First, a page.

Hvar or Brac? A question frequently asked by those who have to choose but you have the freedom to see both! Brac is less than an hour away and, if Hvar is famous as a party-town, Brac is renowned worldwide for its radiantly white stone –yes, the White House was built with it!- and the gorgeous white pebble beach of Zlatni Rat, close to main town of Bol. 

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It’s time for a longer crossing to Sibenic, a magnificent medieval city, gleaming white against the blue of the Adriatic, home to the cathedral of St. James, a World Heritage Site, that is reputed to be the only church in the world that has been built entirely from stone, without brick or wooden support. The stone backstreets and alleyways of Sibenik, Croatia’s oldest town on the Adriatic are a joy to explore. Close by is the Krka National Park, a picture-perfect park with 17 natural waterfalls, that is worth a visit. 

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To some Zadar is the coolest city in Croatia mainly because of its two extraordinary, funky art installations: the Monument to the Sun and the Sea Organ. Moreover, according to Alfred Hitchcock Zadar has the most impressive sunset in the world. And it is home to an exotic white sand beach with shallow turquoise waters, Saharun. Even if the above are slight exaggerations, Zadar is well worth a visit and the small islands off its coast are great for isolated swims.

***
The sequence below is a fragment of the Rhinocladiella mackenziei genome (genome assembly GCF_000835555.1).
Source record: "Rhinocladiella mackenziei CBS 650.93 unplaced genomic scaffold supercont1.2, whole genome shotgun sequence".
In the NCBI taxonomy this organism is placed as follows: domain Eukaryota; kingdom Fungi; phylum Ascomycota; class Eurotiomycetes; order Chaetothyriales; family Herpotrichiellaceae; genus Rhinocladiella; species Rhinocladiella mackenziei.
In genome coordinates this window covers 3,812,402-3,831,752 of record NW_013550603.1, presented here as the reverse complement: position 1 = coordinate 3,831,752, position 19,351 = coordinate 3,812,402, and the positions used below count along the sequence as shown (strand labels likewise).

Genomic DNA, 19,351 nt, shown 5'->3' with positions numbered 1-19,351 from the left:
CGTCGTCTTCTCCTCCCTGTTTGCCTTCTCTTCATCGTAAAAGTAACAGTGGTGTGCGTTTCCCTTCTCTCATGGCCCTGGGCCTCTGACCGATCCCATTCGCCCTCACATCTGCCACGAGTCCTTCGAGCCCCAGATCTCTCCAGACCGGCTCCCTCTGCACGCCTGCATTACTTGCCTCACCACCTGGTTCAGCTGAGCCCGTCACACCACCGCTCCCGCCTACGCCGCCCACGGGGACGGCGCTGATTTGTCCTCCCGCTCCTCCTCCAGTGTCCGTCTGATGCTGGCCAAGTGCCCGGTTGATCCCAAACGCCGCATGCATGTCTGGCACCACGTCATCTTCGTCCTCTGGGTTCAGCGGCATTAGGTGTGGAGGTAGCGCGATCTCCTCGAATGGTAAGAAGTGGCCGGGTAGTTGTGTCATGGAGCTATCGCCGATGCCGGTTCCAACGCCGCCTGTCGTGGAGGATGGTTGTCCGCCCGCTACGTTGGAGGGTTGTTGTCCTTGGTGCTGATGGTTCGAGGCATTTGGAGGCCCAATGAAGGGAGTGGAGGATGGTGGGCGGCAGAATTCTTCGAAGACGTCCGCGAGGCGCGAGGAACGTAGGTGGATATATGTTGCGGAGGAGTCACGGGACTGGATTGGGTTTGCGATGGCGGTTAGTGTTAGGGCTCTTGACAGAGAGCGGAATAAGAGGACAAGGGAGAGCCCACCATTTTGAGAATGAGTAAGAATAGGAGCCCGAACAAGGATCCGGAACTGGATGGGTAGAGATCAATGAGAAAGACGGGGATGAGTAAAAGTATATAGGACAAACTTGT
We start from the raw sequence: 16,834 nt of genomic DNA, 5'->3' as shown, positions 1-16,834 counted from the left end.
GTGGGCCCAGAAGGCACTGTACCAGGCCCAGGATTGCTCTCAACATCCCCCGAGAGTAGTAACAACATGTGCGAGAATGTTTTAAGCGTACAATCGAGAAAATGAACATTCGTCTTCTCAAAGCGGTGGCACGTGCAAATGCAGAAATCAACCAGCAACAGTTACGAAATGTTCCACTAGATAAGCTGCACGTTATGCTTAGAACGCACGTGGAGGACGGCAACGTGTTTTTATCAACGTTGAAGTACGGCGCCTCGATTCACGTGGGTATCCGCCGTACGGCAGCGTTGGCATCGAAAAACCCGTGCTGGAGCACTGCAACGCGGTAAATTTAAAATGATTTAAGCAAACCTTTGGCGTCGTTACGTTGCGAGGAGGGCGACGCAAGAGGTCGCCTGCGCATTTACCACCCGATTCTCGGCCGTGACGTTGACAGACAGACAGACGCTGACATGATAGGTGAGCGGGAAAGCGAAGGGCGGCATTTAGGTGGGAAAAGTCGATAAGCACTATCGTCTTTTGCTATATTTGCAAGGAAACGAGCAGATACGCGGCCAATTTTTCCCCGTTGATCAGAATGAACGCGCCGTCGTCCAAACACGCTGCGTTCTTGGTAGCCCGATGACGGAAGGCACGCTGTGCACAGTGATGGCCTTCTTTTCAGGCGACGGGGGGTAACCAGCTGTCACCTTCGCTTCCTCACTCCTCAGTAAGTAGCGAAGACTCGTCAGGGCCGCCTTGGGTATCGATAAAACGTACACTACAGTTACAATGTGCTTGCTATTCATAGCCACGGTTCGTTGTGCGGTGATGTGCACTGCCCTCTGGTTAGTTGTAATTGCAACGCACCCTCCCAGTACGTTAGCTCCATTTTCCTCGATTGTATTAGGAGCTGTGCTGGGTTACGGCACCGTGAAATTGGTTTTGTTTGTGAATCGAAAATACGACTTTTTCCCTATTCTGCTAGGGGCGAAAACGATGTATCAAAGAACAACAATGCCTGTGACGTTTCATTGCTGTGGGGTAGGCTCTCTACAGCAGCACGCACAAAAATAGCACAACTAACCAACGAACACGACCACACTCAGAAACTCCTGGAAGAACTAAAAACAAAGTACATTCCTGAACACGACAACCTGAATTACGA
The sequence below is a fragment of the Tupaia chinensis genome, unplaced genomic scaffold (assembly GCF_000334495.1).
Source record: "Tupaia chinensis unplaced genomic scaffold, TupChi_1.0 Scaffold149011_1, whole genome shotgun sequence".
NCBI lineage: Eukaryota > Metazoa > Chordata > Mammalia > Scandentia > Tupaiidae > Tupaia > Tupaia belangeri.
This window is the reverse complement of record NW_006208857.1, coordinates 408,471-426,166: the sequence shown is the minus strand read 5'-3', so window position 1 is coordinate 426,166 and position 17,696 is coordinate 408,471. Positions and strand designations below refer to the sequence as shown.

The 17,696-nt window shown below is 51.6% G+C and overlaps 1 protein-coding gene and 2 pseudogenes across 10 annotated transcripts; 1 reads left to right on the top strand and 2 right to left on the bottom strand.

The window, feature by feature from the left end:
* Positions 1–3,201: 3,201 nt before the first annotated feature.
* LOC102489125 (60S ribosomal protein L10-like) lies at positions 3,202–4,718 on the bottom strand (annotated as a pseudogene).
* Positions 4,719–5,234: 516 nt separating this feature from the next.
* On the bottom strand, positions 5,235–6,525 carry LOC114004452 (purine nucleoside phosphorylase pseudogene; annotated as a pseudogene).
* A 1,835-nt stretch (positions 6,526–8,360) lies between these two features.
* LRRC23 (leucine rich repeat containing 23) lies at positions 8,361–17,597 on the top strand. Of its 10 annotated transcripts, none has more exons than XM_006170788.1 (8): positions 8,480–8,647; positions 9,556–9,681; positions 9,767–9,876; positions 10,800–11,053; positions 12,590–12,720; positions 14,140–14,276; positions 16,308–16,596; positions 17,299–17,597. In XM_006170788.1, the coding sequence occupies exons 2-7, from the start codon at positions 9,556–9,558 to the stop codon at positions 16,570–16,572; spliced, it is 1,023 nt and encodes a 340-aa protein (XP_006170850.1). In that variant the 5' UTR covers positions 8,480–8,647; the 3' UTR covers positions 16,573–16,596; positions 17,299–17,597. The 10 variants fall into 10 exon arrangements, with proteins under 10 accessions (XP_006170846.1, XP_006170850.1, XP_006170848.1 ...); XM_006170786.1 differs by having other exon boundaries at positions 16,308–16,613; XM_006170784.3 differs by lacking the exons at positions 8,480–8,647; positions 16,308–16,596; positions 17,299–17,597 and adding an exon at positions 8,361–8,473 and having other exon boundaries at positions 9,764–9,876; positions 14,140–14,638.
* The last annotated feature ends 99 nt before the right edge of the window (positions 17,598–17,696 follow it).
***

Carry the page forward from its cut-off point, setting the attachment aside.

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The Kornati islands form an archipelago of 140 uninhabited islands that are a far cry from the lushly green islands of the previous days. These are mostly barren islands whose karstic terrain has riddled them with cracks, caves, grottoes and rugged cliffs; the stark whiteness of startling rock formations against the deep blue of the sea is a wonderful sight. 

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One cannot leave Croatia without visiting Split, whose beauty convinced the Emperor Diocletian to build a retirement palace in which to spend the last years of his life. The heart of the city still beats in this palace that dominates the seafront; cafés, restaurants, shops buzz with life inside its ancient walls. Split, Croatia’s second largest city manages to maintain the right balance of tradition and modernity and it is the perfect ending to your two-week escape.